A well-regarded celebration in the Scottish bank holiday calendar, St Andrew’s Day, marks an honourable tribute to Scotland’s patron saint, St Andrew. This historic event, eventually leading to the inception of a bank holiday, brims with tradition, culture, and rich historical context that extends well beyond the realms of Scotland and the United Kingdom.
Table of Contents
St Andrew – Patron Saint of Scotland
Before delving into the particulars of St Andrew’s Day as a bank holiday, it is essential to grasp a deep understanding of who St Andrew was and why he is so intrinsically linked to Scottish identity.
St Andrew, known for being one of Jesus Christ’s original twelve apostles, never actually set foot in the land we now know as Scotland. Despite this geographical disconnection, the Scottish people adopted him as their patron saint due to several historical and mythological associations.
The Relics of St Andrew
A pivotal moment in linking St Andrew with Scotland dates back to the 8th Century. St Rule, also known as St Regulus, a Greek monk, was guided by an angelic vision to take the relics of St Andrew to the “ends of the earth” for safekeeping. He landed on the east coast of Scotland, in a place now known as St Andrews, giving the town its name and establishing a religious centre that would eventually become a major pilgrimage site.
The Saltire – St Andrew’s Cross
The Saltire, the national flag of Scotland, also known as St Andrew’s Cross, is another significant association. According to legend, in 832 AD, on the eve of a battle between the Picts, led by King Angus, and the Angles of Northumbria, St Andrew appeared in King Angus’s dream promising victory. The next morning, the shape of a diagonal cross, similar to the one on which St Andrew was crucified, appeared in the sky. This inspired the soldiers, led them to victory, and resulted in the adoption of the Saltire as Scotland’s national flag.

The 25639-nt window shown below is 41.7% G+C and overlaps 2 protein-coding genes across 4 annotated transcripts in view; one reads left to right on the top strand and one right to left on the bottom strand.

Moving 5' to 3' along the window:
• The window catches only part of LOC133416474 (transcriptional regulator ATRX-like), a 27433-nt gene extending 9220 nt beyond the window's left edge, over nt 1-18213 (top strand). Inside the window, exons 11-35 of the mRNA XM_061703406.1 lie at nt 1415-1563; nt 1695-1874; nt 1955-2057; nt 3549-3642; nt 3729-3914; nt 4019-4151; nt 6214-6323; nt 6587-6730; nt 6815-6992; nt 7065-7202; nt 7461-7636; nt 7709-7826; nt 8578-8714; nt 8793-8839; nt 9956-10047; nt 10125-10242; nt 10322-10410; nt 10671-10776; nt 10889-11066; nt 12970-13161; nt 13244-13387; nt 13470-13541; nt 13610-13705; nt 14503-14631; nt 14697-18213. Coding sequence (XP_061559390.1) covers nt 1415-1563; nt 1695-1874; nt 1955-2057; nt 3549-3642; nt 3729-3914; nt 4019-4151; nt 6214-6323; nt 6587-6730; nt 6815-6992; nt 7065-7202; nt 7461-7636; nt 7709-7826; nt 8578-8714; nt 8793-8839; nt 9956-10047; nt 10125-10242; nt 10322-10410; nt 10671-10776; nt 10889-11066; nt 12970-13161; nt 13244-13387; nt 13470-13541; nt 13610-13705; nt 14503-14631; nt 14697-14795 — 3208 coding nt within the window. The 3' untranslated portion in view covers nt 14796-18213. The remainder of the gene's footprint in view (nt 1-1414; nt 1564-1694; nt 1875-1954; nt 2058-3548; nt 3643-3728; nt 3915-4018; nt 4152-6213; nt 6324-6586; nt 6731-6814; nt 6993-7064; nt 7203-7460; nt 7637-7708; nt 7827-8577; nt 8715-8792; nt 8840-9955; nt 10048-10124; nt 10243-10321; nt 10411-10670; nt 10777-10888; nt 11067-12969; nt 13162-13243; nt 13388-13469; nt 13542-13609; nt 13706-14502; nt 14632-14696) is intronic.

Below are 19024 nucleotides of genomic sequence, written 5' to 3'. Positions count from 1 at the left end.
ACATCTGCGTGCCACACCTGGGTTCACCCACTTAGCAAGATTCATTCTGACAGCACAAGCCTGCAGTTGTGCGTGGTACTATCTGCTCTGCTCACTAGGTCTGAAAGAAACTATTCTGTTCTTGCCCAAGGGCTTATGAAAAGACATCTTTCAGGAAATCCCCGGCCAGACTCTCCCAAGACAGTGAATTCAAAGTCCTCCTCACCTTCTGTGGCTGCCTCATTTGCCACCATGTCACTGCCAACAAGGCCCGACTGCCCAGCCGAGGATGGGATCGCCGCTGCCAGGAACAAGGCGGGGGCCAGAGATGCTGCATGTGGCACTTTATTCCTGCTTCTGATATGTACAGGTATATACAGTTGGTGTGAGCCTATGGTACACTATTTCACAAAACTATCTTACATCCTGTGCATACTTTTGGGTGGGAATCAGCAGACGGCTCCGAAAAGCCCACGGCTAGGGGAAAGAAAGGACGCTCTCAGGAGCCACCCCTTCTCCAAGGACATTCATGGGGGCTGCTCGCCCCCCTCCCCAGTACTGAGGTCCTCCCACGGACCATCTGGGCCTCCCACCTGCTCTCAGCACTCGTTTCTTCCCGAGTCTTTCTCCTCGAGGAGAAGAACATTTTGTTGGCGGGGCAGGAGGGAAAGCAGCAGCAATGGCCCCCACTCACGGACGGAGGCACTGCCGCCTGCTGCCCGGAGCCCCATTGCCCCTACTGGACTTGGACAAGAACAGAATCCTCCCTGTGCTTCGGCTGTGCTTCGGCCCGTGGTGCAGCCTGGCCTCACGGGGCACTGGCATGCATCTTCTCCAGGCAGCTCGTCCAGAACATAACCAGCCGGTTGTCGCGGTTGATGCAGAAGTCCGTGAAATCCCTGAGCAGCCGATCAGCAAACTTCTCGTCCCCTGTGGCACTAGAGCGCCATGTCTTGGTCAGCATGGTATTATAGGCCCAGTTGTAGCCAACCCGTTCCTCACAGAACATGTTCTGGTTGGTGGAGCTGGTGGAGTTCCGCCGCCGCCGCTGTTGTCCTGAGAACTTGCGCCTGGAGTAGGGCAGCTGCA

Origins of St Andrew’s Day
Celebrated annually on the 30th of November, St Andrew’s Day is thought to originate from the reign of Malcolm III (1034 – 1093), who moved the Samhain (Halloween) to coincide with this date to ensure enough animals were kept alive for the winter stocks.
St Andrew’s Day Celebrations
Over the centuries, the Scots developed numerous customs and traditions to celebrate St Andrew’s Day. These include special feasts, ceilidh dances, music performances, and the recitation of Scottish poetry, with a particular emphasis on the works of Robert Burns. Such gatherings helped solidify the Scottish community’s collective identity and sense of nationalism, keeping the spirit of St Andrew alive.
St Andrew’s Day as a Bank Holiday
The journey of St Andrew’s Day towards its status as a bank holiday in Scotland was a long and complex one.
Calls for Recognition
For many years, St Andrew’s Day was not a bank holiday, and people went about their daily business despite the celebrations. It was only in the early 21st Century that there were calls for St Andrew’s Day to be recognised as a bank holiday, aligning Scotland with other countries that celebrate their patron saints’ days.
Legislation and Implementation
The Scottish Parliament passed the St Andrew’s Day Bank Holiday (Scotland) Act in January 2006, declaring St Andrew’s Day a bank holiday. However, it was deemed an optional holiday – a ‘voluntary public holiday’ rather than a statutory one. This discretion allowed employers to choose whether to give their staff a day off.
In the years that followed, the bank holiday has become increasingly recognised. Although not a compulsory day off, many businesses and schools opt to take the day off, embracing the opportunity to celebrate Scottish heritage. Additionally, many free events are often hosted across Scotland, including traditional Scottish music, dance, food and drink, all to pay homage to St Andrew.
In essence, St Andrew’s Day Bank Holiday serves as an emblem of Scotland’s rich cultural history. It merges a deep-seated religious past with modern national identity, providing an opportunity for Scots worldwide to connect with their roots.
While the bank holiday status of St Andrew’s Day was a relatively recent development, it reflects an ongoing commitment to acknowledging Scotland’s unique heritage and maintaining its traditions in an ever-changing world. Through this lens, we can understand that the history of St Andrew’s Day Bank Holiday is not only a story of a date in the calendar but a narration of national pride, faith, and collective identity.